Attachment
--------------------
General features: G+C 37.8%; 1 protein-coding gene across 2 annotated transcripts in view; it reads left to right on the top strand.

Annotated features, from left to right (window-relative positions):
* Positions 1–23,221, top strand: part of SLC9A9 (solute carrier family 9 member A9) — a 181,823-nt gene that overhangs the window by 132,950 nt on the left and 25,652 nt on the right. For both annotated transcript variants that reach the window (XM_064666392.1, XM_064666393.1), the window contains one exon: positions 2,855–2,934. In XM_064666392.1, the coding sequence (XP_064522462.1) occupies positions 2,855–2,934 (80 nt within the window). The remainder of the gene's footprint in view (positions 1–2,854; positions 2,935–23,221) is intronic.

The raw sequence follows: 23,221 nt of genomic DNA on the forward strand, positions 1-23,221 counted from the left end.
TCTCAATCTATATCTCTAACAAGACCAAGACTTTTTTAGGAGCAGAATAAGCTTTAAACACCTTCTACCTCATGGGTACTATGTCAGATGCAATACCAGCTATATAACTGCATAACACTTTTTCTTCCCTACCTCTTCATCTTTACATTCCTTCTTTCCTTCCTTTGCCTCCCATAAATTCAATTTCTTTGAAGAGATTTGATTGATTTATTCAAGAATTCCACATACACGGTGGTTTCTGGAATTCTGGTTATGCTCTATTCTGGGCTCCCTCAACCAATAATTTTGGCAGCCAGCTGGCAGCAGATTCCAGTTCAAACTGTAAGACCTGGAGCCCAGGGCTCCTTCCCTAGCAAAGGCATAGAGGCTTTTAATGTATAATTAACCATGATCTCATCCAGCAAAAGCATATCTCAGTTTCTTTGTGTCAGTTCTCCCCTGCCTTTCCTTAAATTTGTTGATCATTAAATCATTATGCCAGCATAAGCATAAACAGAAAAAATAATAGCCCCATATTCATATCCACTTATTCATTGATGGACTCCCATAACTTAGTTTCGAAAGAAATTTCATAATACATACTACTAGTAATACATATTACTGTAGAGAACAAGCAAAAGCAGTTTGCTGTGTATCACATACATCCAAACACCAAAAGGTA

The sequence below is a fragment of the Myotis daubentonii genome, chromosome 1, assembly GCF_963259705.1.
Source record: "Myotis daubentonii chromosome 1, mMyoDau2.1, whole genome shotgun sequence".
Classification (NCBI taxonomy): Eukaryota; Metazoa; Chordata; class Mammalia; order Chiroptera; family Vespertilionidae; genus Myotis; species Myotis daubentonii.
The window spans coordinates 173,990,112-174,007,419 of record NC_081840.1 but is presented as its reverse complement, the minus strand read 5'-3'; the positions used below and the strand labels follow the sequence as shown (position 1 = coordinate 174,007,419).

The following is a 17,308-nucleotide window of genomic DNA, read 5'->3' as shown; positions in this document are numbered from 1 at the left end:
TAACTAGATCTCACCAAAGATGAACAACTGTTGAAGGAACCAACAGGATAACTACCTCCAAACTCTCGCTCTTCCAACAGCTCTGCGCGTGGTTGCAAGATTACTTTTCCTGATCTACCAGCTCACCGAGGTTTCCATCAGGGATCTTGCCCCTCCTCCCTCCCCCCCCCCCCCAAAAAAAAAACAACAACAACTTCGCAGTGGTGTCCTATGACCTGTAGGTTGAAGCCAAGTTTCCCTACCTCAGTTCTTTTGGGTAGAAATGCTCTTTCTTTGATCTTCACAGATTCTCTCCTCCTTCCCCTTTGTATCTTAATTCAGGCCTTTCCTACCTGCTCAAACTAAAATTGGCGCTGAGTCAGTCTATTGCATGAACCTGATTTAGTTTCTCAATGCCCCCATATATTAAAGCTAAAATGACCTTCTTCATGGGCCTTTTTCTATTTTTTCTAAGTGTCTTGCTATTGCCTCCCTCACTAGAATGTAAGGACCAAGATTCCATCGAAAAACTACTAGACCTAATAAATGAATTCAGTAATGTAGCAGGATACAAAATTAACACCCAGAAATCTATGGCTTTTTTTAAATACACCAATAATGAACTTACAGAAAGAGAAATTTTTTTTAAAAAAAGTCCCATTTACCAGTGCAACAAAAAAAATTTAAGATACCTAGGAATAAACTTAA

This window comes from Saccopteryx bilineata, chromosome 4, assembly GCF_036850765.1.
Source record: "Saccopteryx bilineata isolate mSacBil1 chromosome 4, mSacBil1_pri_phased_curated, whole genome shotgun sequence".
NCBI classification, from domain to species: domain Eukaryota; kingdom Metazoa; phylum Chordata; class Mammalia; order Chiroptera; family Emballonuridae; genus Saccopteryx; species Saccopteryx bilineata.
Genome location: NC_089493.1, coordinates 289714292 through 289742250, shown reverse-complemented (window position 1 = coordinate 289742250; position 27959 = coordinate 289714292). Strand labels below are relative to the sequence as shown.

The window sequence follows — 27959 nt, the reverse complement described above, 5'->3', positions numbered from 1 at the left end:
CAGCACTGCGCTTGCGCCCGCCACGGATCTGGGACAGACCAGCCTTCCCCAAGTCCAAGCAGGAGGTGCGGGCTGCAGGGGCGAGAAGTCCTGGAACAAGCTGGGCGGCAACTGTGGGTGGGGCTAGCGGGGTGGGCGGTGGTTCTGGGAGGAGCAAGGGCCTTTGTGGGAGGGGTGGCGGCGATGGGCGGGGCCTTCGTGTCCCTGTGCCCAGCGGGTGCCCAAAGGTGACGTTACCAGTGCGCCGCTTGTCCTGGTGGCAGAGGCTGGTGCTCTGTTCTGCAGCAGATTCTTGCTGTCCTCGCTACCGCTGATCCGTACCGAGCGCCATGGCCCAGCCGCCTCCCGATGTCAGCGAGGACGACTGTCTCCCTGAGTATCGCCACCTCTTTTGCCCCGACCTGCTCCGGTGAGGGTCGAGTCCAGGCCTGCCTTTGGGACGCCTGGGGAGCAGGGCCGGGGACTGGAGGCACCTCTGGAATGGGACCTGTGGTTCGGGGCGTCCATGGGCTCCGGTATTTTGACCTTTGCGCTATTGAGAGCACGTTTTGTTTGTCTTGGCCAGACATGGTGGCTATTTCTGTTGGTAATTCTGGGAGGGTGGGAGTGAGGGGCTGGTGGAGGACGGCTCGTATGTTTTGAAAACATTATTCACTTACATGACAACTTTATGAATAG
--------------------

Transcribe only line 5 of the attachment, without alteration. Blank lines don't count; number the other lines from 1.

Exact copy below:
TCTCAATCTATATCTCTAACAAGACCAAGACTTTTTTAGGAGCAGAATAAGCTTTAAACACCTTCTACCTCATGGGTACTATGTCAGATGCAATACCAGCTATATAACTGCATAACACTTTTTCTTCCCTACCTCTTCATCTTTACATTCCTTCTTTCCTTCCTTTGCCTCCCATAAATTCAATTTCTTTGAAGAGATTTGATTGATTTATTCAAGAATTCCACATACACGGTGGTTTCTGGAATTCTGGTTATGCTCTATTCTGGGCTCCCTCAACCAATAATTTTGGCAGCCAGCTGGCAGCAGATTCCAGTTCAAACTGTAAGACCTGGAGCCCAGGGCTCCTTCCCTAGCAAAGGCATAGAGGCTTTTAATGTATAATTAACCATGATCTCATCCAGCAAAAGCATATCTCAGTTTCTTTGTGTCAGTTCTCCCCTGCCTTTCCTTAAATTTGTTGATCATTAAATCATTATGCCAGCATAAGCATAAACAGAAAAAATAATAGCCCCATATTCATATCCACTTATTCATTGATGGACTCCCATAACTTAGTTTCGAAAGAAATTTCATAATACATACTACTAGTAATACATATTACTGTAGAGAACAAGCAAAAGCAGTTTGCTGTGTATCACATACATCCAAACACCAAAAGGTA